I actually shared this story on an old blog of mine many years ago. But it's too good not to share again! And yeah, it's pretty much as ridiculous as the title suggests. 

It was the Boys vs. Girls war of 2001.

Story Time: Selling Weapons In First Grade: Collectively Caitlin www.collectivelycaitlin.com

Like most first grade classes, there were a large percentage of students who believed that anyone of the opposite sex had cooties. I’m not really sure what a cootie is or why they were such an issue to us at the time. But everyday at recess my class would divide girls and boys and wage a war. The kids would scoop up clay from the ground and launch it at each other. I was an odd kid, so I took this as a business opportunity. I found a spot that was had a large amount of loose clay and would make clay balls and sell them for a dime a piece to any student from either side of the war. I made enough money to usually buy one ice cream a week from the cafeteria. This went on for a few weeks without the teachers noticing. Then one day a student asked me to put a rock in a clay ball. Well this was a huge business opportunity! I started selling the rock filled clay balls for a quarter a piece! That was 15 more cents per clay ball for me! But it wasn’t long before one of those rock/clay balls hurt a student. The kid who threw it of course said she bought it from me. I had to talk to the teacher and explain what I was doing to the principal. I will never forget the conversation with the principal!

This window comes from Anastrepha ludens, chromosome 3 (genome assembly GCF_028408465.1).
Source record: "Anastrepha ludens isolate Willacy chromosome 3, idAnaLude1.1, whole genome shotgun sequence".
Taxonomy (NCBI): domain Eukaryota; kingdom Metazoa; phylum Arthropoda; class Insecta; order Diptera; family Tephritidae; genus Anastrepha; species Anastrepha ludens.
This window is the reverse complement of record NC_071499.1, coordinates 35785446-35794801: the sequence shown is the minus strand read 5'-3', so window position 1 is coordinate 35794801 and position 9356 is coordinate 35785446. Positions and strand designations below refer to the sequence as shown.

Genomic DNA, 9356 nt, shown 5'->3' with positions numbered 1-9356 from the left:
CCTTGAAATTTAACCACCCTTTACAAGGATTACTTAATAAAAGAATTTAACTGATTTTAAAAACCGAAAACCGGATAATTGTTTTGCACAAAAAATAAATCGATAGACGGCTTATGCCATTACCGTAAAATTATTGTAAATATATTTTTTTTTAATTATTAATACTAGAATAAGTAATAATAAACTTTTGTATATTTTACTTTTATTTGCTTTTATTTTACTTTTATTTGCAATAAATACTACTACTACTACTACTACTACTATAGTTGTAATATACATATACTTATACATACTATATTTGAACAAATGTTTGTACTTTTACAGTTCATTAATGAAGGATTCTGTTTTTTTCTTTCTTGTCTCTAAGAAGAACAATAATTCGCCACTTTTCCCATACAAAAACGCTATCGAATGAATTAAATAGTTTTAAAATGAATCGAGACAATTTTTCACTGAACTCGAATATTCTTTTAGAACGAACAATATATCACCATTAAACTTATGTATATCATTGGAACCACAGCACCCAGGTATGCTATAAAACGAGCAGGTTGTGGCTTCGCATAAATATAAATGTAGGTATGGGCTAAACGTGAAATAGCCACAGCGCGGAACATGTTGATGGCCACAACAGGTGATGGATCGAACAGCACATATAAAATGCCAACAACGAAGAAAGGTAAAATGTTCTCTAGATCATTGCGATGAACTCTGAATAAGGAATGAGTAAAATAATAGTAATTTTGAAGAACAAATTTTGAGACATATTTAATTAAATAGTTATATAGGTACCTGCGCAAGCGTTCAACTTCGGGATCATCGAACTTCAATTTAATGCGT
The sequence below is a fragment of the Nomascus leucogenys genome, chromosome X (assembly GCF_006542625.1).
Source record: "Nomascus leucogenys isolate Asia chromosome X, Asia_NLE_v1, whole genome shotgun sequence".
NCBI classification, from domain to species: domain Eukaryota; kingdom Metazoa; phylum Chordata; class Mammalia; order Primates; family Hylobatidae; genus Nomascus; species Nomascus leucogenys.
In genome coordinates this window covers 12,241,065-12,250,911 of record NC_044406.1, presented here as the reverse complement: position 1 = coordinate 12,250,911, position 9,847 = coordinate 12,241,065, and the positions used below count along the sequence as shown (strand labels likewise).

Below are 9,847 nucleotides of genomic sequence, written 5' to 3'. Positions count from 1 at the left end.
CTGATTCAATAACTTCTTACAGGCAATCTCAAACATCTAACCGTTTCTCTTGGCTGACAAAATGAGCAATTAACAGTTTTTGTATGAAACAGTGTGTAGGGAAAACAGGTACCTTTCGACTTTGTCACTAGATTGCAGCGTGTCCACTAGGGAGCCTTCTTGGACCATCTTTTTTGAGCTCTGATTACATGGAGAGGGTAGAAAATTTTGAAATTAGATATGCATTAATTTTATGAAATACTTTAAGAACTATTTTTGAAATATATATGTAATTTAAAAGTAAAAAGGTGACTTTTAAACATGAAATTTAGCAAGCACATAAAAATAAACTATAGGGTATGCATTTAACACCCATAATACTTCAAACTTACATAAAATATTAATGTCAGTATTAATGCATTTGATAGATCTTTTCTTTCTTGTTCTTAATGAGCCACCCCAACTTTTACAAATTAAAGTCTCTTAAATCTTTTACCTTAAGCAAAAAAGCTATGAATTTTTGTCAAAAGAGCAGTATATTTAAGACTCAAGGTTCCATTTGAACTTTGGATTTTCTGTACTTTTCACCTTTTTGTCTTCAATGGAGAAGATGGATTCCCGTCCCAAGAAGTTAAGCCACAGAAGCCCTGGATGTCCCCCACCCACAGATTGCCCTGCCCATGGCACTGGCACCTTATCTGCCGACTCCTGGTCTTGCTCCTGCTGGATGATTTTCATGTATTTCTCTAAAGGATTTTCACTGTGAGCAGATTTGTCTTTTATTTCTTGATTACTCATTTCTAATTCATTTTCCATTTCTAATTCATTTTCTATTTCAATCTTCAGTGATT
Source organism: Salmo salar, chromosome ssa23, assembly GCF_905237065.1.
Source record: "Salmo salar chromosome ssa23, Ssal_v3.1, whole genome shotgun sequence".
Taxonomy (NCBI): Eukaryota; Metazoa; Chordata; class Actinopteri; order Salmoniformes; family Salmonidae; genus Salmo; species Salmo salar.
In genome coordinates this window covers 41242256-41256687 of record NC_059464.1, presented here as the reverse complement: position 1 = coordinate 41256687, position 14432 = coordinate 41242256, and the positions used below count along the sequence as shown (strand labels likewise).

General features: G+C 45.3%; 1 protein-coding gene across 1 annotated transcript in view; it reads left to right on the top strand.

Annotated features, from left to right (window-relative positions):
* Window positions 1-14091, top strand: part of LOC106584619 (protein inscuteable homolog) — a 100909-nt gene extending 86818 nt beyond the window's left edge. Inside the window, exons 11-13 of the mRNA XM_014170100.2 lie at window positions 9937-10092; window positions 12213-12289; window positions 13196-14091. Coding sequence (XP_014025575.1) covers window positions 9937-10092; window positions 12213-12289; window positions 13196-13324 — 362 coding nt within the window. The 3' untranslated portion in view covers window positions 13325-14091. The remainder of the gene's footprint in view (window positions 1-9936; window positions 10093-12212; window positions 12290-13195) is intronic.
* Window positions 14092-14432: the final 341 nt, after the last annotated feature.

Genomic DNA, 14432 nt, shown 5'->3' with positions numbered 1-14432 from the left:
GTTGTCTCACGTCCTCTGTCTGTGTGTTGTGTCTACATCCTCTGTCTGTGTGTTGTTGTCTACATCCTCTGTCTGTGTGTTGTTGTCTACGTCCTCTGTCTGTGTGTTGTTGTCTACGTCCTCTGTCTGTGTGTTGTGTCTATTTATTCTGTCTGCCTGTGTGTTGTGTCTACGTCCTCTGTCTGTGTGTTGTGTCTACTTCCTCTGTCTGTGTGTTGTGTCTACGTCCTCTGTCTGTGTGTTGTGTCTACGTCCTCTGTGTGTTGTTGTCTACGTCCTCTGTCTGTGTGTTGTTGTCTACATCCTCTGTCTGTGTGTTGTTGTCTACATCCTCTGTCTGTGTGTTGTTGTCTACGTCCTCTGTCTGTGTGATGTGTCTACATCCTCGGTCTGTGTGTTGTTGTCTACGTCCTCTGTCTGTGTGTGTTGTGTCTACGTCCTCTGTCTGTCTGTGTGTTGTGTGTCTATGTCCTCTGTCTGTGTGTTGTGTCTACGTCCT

“Caitlin, did you give that little girl a rock to throw and Jason?” (I think Jason was the boys name.)

Me, “Of course not! I sold it to her! For twenty-five cents! And it was a clay ball with a rock in it. I don’t think I’d be able to sell a rock by itself. I didn’t know who she was going to throw it at.”

“So you were selling these clay/rock balls to other students as well?”

“Yes sir!” I said pretty proudly!

“Well, I don’t think I’ve ever had a student sell clay balls before, I’m not going to tell your parents, especially since that is actually a really smart idea of yours, but you can’t sell any more clay balls or anything else at school, okay?”

I felt a little upset about not being able to sell anymore, but I agreed.

And that was the end of my selling weapons to the Boys vs. Girls war of 2001.

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